How do we know we have sufficient test coverage? How much do we really need? In this session, Adeeb Valiulla and Geoff Cooney will share why test coverage is a critical metric for QE teams, and the strategies Adeeb employs to grow coverage, and create better user experiences.


Katie Staveley

Hello everybody, and welcome to our second session of the day for Experience 2021. I'm happy to welcome you to this session called How to Maintain Excellent Test Coverage. We have with us today a couple of fantastic presenters. Before we jump into that though, I'm going to cover a couple of housekeeping items. So we'll do a 30-minute session, we'll save some room at the end for questions and answers. If you have any questions throughout today's event, feel free to submit those through the question tab on the event platform. I'll take a look at those and share those with our presenters as we get closer to the end of our scheduled time. If you have any other issues that come up throughout the session today, feel free to drop those into the chat as well. As a reminder, we are recording. So all the sessions today and tomorrow will be recorded and available afterward and we'll share those around for everybody who attends and even everybody who registers. So, jumping over to our next slide here, a little introduction of today's presenters.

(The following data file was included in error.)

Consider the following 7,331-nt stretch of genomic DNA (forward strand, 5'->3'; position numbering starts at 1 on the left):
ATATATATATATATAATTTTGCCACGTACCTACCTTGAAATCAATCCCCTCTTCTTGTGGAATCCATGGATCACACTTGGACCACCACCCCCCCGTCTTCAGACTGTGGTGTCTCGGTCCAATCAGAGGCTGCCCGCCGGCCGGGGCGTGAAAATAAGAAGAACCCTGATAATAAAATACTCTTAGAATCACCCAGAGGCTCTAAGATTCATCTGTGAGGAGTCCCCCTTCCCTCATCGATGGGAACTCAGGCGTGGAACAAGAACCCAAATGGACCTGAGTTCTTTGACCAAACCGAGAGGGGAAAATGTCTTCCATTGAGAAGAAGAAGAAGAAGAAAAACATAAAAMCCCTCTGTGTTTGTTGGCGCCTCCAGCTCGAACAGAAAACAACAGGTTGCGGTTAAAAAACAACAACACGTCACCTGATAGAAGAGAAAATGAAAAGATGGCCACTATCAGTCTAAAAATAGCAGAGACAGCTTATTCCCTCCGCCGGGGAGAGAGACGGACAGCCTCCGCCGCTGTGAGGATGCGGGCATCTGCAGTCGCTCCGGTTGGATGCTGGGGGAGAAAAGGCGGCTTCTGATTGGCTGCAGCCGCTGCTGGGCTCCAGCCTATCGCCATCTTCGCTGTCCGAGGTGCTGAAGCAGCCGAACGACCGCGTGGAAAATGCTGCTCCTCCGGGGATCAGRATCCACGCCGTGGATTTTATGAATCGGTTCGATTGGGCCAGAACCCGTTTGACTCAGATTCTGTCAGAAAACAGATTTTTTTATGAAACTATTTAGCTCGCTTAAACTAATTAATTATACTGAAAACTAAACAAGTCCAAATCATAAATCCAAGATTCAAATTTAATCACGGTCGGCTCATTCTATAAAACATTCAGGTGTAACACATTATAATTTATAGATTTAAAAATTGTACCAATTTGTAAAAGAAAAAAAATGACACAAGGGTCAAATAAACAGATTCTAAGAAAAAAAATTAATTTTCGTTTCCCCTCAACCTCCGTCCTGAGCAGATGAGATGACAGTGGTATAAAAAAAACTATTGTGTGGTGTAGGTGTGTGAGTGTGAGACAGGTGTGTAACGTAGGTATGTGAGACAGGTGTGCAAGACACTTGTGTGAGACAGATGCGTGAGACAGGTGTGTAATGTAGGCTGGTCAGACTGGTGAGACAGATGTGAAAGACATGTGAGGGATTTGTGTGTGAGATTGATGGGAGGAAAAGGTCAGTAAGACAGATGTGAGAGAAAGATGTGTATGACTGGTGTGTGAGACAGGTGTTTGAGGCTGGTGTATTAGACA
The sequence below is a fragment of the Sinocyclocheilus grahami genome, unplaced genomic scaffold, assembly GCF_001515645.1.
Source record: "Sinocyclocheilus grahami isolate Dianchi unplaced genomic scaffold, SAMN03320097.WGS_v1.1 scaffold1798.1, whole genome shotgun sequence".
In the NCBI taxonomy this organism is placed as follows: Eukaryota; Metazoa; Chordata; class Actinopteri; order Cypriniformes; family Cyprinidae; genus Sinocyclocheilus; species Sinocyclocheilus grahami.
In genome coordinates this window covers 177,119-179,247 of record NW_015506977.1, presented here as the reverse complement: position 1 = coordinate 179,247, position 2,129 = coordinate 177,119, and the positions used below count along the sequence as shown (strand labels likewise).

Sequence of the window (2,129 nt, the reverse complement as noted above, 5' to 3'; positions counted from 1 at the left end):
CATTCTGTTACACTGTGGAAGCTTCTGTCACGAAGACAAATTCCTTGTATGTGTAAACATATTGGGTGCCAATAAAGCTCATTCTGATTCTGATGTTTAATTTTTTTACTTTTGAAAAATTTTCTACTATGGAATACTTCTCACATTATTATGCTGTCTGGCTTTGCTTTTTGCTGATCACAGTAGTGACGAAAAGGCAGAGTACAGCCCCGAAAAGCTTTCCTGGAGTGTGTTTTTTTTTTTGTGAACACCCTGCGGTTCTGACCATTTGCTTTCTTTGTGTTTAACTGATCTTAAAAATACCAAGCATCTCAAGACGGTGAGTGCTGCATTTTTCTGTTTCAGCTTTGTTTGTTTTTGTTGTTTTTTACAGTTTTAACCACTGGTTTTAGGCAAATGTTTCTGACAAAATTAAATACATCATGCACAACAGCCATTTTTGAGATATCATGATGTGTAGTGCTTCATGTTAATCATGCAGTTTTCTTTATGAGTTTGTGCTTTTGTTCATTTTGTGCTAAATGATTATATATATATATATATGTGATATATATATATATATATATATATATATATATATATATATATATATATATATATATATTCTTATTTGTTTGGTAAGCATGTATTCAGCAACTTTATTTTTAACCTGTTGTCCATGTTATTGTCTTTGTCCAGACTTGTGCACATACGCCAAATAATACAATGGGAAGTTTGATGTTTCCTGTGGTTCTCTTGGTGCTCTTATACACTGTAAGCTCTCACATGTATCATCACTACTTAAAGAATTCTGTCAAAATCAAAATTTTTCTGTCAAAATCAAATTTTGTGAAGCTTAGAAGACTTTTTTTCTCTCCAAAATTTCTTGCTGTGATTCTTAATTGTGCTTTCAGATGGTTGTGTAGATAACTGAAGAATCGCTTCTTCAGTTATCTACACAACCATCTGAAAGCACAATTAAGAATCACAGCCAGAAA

I'm really pleased that we have a guest presenter from a company called Sensormatic, Adeeb Valiulla. So Adeeb, comes to the session today with a ton of experience in Quality Assurance, most recently at Sensormatic and he's going to talk a little bit about how they handle test coverage, some of the metrics that they look at, and some of the success that they've had so far. We also have Geoff Cooney here today. He's our engineering manager at mabl; he's been with the company for four and a half years, which is pretty amazing because the company is about four and a half years old. But also has tons of experience in Development and Engineering for tech companies and software in particular. So for today's agenda, we're going to cover a couple of different topics. Geoff and Adeeb are going to talk a little bit about why you should care about excellent test coverage, what that means. How do we at mabl think about test coverage for our own engineering efforts? Geoff has firsthand knowledge of how we handle things here for testing our own application. How does Sensormatic, in particular, and Adeeb, will talk about this, how do they approach test coverage? Examples about how that test coverage impacts the business and creates better quality software for their customers and users. Then last but not least a bit of advice for you all today on how to improve test coverage for your own organization. So without further ado, I'm going to turn it over to Geoff. Geoff, take it away.